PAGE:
Seen frontally is a building along a canal. In front of the facade is a brick or cobble pavement; steps lead up to a triple doorway entrance while laundry and windows complete the second story. To either side of the central steps are doorways that lead down. In each of the doorways and on the pavement are grouped figures of women and children. The lower portion of the print shows the reflections of the building and figures.
According to the Glasgow catalogue raisonné, "The shop front of No. 148 Lijnbaansgracht, near the corner of Laurierstraat and Lijnbaansgracht, in the city of Amsterdam, capital of the Netherlands. 7 Beatrice Whistler called it the 'Royen Gracht'. "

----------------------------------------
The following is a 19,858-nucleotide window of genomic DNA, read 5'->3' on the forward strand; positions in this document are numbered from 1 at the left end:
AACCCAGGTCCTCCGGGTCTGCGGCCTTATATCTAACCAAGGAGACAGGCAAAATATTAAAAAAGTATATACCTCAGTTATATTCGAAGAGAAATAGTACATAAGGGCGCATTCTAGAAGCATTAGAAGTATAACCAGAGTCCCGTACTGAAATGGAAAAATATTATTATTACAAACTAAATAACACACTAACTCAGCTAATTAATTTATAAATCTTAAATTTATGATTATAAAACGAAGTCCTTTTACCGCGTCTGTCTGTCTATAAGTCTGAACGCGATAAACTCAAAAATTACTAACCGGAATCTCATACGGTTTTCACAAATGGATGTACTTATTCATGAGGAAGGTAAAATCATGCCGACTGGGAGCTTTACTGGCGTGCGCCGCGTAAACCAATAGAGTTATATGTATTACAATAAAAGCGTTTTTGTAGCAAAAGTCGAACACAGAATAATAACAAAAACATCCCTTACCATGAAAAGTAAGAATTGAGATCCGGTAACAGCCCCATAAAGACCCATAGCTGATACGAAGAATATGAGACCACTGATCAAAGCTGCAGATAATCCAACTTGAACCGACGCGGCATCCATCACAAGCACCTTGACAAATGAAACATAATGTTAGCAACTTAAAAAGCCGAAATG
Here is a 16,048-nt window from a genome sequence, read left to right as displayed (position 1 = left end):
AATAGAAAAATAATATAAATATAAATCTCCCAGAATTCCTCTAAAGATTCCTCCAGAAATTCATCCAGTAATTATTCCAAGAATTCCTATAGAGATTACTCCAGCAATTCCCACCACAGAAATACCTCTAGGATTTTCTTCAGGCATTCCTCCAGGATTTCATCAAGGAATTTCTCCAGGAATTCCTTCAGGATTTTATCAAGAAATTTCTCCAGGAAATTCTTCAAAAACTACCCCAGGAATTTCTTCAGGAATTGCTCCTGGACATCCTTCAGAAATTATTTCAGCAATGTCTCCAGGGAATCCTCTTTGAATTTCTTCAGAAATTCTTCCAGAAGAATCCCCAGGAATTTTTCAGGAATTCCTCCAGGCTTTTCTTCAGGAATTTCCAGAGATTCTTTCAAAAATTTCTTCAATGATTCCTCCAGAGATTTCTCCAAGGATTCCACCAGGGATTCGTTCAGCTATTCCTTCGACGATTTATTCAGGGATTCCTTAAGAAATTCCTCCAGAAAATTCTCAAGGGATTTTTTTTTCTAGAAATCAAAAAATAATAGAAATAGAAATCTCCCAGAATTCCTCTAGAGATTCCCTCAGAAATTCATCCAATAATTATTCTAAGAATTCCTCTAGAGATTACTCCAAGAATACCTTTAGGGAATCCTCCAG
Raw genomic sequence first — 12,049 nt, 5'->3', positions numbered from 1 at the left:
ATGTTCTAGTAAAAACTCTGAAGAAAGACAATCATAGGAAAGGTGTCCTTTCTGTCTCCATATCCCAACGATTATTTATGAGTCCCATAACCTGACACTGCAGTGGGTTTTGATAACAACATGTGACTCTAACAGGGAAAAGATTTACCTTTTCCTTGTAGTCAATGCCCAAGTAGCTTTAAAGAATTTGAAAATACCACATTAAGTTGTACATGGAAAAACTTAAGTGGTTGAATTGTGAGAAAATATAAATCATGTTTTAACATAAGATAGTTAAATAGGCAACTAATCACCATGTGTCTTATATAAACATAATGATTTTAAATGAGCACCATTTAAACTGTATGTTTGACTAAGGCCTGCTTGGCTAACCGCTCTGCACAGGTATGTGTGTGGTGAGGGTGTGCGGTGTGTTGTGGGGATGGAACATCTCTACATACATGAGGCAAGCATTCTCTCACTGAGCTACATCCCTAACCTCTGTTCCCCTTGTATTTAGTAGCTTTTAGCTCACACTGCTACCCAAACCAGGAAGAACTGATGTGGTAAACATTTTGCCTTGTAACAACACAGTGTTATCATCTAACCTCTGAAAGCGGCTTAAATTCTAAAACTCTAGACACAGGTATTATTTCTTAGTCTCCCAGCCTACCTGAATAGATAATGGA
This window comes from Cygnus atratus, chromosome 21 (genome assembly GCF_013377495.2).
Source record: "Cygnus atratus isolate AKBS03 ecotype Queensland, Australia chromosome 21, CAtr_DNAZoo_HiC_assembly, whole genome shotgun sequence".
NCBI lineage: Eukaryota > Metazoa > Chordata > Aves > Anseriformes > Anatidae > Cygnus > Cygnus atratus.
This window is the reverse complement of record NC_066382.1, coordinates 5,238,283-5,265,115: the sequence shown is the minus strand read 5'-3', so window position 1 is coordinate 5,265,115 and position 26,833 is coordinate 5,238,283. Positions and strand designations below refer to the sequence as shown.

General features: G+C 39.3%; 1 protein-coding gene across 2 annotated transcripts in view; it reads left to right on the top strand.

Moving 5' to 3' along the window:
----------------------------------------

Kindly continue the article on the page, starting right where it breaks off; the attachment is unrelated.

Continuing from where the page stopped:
Inscribed in pencil, verso, l.l.: 17. Inscribed in pencil, verso both u.l. and center: p-546 Inscribed in pencil, verso, l.l.: #1 Stamped and numbered and dated in pencil, verso, l.r.: Walker Evans XIV 81 c.1934 (numbers in boxes: see object file accession sheet for clarification)
A black rectangular base with gears on top, spray painted black. A red wooden pole is sticking out of the center of the base and is holding up a red base with additional gears and a bright red ball on top. There are also multiple rubber belts on the bottom and top areas.
Inscribed: A rough sketch in S. Zeno Verona / Looking down into the Crypt / below East End of Church Upper r. sketch inscribed: A Bit in the Crypt below./ Distance between/ columns 10ft. / Height to top of / Capital 9'10"